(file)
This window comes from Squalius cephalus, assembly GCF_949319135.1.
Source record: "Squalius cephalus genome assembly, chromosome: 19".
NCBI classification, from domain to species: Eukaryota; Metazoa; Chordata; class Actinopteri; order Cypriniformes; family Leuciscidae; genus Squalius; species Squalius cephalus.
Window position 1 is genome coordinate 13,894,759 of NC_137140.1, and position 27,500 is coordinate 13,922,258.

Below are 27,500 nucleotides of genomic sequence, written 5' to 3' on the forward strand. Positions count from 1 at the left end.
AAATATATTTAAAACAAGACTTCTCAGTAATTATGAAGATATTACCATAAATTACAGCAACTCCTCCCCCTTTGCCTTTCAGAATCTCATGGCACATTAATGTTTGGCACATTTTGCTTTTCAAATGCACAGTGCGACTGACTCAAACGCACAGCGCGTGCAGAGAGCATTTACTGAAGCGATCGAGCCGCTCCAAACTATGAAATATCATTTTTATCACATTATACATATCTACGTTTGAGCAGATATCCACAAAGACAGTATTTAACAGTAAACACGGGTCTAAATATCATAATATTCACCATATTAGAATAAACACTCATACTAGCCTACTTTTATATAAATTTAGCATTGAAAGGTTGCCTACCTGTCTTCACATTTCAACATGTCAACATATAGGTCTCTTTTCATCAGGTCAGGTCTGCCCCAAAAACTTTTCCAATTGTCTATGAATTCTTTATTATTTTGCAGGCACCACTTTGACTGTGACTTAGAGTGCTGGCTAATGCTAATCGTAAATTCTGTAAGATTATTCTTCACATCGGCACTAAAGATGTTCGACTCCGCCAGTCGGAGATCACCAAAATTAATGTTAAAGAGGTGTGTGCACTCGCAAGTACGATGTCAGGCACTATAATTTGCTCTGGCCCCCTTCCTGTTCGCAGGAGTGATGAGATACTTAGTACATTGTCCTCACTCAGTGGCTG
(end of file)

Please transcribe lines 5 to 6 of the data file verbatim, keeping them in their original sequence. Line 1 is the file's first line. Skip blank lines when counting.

Below are 27,500 nucleotides of genomic sequence, written 5' to 3' on the forward strand. Positions count from 1 at the left end.
AAATATATTTAAAACAAGACTTCTCAGTAATTATGAAGATATTACCATAAATTACAGCAACTCCTCCCCCTTTGCCTTTCAGAATCTCATGGCACATTAATGTTTGGCACATTTTGCTTTTCAAATGCACAGTGCGACTGACTCAAACGCACAGCGCGTGCAGAGAGCATTTACTGAAGCGATCGAGCCGCTCCAAACTATGAAATATCATTTTTATCACATTATACATATCTACGTTTGAGCAGATATCCACAAAGACAGTATTTAACAGTAAACACGGGTCTAAATATCATAATATTCACCATATTAGAATAAACACTCATACTAGCCTACTTTTATATAAATTTAGCATTGAAAGGTTGCCTACCTGTCTTCACATTTCAACATGTCAACATATAGGTCTCTTTTCATCAGGTCAGGTCTGCCCCAAAAACTTTTCCAATTGTCTATGAATTCTTTATTATTTTGCAGGCACCACTTTGACTGTGACTTAGAGTGCTGGCTAATGCTAATCGTAAATTCTGTAAGATTATTCTTCACATCGGCACTAAAGATGTTCGACTCCGCCAGTCGGAGATCACCAAAATTAATGTTAAAGAGGTGTGTGCACTCGCAAGTACGATGTCAGGCACTATAATTTGCTCTGGCCCCCTTCCTGTTCGCAGGAGTGATGAGATACTTAGTACATTGTCCTCACTCAGTGGCTG